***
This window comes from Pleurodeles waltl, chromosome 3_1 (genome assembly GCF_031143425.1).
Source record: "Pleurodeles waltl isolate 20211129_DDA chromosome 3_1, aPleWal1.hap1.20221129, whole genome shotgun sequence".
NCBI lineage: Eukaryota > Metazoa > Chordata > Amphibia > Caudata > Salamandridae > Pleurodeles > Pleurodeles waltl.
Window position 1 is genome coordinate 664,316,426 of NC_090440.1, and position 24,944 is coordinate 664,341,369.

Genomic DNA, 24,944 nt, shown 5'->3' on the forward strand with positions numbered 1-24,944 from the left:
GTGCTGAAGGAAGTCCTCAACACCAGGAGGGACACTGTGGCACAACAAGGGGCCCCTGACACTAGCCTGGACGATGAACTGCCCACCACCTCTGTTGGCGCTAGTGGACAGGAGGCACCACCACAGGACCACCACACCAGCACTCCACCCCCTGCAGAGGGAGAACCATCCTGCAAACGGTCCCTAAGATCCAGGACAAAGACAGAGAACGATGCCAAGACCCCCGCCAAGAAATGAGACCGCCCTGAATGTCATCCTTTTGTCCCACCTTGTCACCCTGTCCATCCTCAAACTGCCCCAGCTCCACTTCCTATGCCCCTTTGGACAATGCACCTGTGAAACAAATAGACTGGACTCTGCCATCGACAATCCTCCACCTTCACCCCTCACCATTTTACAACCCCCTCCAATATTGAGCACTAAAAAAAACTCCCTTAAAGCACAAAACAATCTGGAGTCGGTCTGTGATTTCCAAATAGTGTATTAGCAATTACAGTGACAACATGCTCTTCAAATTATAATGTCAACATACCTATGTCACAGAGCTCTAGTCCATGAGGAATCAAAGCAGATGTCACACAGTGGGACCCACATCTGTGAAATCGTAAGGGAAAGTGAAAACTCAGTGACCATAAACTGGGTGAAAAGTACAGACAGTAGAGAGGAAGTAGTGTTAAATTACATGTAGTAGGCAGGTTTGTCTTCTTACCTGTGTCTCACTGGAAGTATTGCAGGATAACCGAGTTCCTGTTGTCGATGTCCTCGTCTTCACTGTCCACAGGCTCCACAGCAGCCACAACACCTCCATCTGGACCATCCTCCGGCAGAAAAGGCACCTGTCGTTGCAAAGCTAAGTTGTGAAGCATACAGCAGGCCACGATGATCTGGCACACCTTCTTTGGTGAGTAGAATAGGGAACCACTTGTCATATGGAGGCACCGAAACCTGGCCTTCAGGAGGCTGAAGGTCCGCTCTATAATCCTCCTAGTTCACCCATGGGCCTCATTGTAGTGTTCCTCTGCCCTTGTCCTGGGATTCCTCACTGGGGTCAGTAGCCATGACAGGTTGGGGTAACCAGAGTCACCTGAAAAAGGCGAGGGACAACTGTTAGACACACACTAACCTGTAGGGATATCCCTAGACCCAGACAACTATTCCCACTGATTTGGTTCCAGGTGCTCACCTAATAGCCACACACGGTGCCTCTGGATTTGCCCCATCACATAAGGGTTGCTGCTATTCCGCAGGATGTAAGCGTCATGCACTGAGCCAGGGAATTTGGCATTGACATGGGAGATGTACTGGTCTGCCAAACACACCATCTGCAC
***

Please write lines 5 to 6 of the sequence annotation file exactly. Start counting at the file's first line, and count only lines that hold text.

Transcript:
Genomic DNA, 24,944 nt, shown 5'->3' on the forward strand with positions numbered 1-24,944 from the left:
GTGCTGAAGGAAGTCCTCAACACCAGGAGGGACACTGTGGCACAACAAGGGGCCCCTGACACTAGCCTGGACGATGAACTGCCCACCACCTCTGTTGGCGCTAGTGGACAGGAGGCACCACCACAGGACCACCACACCAGCACTCCACCCCCTGCAGAGGGAGAACCATCCTGCAAACGGTCCCTAAGATCCAGGACAAAGACAGAGAACGATGCCAAGACCCCCGCCAAGAAATGAGACCGCCCTGAATGTCATCCTTTTGTCCCACCTTGTCACCCTGTCCATCCTCAAACTGCCCCAGCTCCACTTCCTATGCCCCTTTGGACAATGCACCTGTGAAACAAATAGACTGGACTCTGCCATCGACAATCCTCCACCTTCACCCCTCACCATTTTACAACCCCCTCCAATATTGAGCACTAAAAAAAACTCCCTTAAAGCACAAAACAATCTGGAGTCGGTCTGTGATTTCCAAATAGTGTATTAGCAATTACAGTGACAACATGCTCTTCAAATTATAATGTCAACATACCTATGTCACAGAGCTCTAGTCCATGAGGAATCAAAGCAGATGTCACACAGTGGGACCCACATCTGTGAAATCGTAAGGGAAAGTGAAAACTCAGTGACCATAAACTGGGTGAAAAGTACAGACAGTAGAGAGGAAGTAGTGTTAAATTACATGTAGTAGGCAGGTTTGTCTTCTTACCTGTGTCTCACTGGAAGTATTGCAGGATAACCGAGTTCCTGTTGTCGATGTCCTCGTCTTCACTGTCCACAGGCTCCACAGCAGCCACAACACCTCCATCTGGACCATCCTCCGGCAGAAAAGGCACCTGTCGTTGCAAAGCTAAGTTGTGAAGCATACAGCAGGCCACGATGATCTGGCACACCTTCTTTGGTGAGTAGAATAGGGAACCACTTGTCATATGGAGGCACCGAAACCTGGCCTTCAGGAGGCTGAAGGTCCGCTCTATAATCCTCCTAGTTCACCCATGGGCCTCATTGTAGTGTTCCTCTGCCCTTGTCCTGGGATTCCTCACTGGGGTCAGTAGCCATGACAGGTTGGGGTAACCAGAGTCACCTGAAAAAGGCGAGGGACAACTGTTAGACACACACTAACCTGTAGGGATATCCCTAGACCCAGACAACTATTCCCACTGATTTGGTTCCAGGTGCTCACCTAATAGCCACACACGGTGCCTCTGGATTTGCCCCATCACATAAGGGTTGCTGCTATTCCGCAGGATGTAAGCGTCATGCACTGAGCCAGGGAATTTGGCATTGACATGGGAGATGTACTGGTCTGCCAAACACACCATCTGCAC